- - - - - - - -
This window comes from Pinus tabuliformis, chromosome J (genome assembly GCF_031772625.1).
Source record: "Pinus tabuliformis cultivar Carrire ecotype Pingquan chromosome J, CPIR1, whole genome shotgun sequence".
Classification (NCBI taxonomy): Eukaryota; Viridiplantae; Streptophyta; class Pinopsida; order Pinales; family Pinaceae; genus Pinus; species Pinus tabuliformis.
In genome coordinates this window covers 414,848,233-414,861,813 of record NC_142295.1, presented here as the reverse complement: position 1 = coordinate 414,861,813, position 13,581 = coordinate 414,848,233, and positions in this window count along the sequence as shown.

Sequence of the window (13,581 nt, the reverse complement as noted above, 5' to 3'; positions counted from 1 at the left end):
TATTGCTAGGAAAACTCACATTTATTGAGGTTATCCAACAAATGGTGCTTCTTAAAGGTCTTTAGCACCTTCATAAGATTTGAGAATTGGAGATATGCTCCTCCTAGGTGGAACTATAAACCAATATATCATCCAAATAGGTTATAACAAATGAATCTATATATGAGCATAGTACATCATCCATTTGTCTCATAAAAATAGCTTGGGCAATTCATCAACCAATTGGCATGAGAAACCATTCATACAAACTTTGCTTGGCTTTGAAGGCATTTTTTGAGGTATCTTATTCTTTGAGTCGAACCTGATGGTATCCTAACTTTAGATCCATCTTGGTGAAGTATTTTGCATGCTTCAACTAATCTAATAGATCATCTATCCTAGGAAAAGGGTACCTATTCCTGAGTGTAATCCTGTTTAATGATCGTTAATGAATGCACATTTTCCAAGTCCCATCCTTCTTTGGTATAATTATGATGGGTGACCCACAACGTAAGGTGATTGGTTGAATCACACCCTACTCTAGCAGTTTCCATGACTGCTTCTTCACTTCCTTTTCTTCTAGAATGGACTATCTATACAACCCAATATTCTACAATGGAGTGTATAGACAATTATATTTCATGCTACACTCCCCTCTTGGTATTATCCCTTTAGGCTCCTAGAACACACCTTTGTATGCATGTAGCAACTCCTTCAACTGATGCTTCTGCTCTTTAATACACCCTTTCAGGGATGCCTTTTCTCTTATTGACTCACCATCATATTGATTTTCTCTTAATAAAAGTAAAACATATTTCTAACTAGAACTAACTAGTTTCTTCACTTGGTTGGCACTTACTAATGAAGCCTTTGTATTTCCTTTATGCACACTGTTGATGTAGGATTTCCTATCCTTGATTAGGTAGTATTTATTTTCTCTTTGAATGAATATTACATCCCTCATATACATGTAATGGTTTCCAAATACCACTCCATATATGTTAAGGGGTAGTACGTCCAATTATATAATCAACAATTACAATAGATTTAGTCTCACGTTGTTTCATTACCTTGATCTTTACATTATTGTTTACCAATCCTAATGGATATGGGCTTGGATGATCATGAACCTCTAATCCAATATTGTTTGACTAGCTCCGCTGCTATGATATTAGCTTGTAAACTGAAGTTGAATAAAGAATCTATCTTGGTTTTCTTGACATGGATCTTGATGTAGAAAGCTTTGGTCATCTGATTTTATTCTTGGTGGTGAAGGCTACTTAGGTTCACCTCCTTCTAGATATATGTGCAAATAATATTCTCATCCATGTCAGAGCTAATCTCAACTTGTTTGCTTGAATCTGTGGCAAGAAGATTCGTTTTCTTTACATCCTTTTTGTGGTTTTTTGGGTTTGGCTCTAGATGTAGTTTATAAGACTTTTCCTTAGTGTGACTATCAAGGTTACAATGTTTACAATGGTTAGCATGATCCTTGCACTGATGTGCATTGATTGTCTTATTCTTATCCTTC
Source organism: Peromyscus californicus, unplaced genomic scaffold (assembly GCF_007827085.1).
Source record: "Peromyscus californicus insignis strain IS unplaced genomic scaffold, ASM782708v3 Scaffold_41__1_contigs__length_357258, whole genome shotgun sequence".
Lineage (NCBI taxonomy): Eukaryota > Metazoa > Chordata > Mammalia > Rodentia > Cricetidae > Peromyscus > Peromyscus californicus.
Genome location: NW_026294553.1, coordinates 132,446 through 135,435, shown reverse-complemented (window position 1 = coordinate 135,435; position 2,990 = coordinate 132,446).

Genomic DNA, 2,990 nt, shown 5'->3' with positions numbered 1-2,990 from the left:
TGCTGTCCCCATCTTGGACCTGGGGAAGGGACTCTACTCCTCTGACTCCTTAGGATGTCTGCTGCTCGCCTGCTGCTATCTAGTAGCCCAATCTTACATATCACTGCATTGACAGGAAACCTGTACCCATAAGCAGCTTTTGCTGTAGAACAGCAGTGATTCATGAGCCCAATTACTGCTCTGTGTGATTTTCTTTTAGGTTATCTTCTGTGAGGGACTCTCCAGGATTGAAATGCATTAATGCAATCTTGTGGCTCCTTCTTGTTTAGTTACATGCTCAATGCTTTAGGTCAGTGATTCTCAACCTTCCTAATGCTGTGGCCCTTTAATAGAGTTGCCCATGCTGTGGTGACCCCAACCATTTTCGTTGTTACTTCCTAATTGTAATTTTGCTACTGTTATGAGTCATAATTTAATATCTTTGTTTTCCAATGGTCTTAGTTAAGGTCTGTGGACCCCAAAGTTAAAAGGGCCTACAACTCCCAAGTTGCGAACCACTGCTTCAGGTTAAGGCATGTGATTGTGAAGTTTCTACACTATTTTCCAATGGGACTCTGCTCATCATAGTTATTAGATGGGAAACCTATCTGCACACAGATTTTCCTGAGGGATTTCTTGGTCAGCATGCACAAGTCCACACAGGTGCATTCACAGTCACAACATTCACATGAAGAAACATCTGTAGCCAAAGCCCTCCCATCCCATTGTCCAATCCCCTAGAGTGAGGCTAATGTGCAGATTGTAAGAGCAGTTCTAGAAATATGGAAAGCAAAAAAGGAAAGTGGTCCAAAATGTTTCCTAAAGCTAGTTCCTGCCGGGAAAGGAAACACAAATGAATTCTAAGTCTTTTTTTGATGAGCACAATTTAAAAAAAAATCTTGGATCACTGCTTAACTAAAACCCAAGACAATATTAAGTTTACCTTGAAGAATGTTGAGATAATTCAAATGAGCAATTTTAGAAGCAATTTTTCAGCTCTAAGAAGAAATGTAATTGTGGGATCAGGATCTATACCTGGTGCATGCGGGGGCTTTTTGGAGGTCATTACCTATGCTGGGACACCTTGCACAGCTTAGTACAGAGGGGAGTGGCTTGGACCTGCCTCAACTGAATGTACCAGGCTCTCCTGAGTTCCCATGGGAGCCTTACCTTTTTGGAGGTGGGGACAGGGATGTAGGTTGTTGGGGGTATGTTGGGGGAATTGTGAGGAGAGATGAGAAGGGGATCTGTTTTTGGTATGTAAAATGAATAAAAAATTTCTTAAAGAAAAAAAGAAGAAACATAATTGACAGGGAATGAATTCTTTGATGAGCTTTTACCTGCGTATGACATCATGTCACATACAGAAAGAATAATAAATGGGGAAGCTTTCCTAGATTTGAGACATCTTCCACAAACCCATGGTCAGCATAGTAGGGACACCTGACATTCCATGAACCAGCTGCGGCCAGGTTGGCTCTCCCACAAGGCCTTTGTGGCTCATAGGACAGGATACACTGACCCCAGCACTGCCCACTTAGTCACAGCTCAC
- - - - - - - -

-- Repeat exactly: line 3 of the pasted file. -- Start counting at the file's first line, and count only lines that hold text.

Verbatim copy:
Classification (NCBI taxonomy): Eukaryota; Viridiplantae; Streptophyta; class Pinopsida; order Pinales; family Pinaceae; genus Pinus; species Pinus tabuliformis.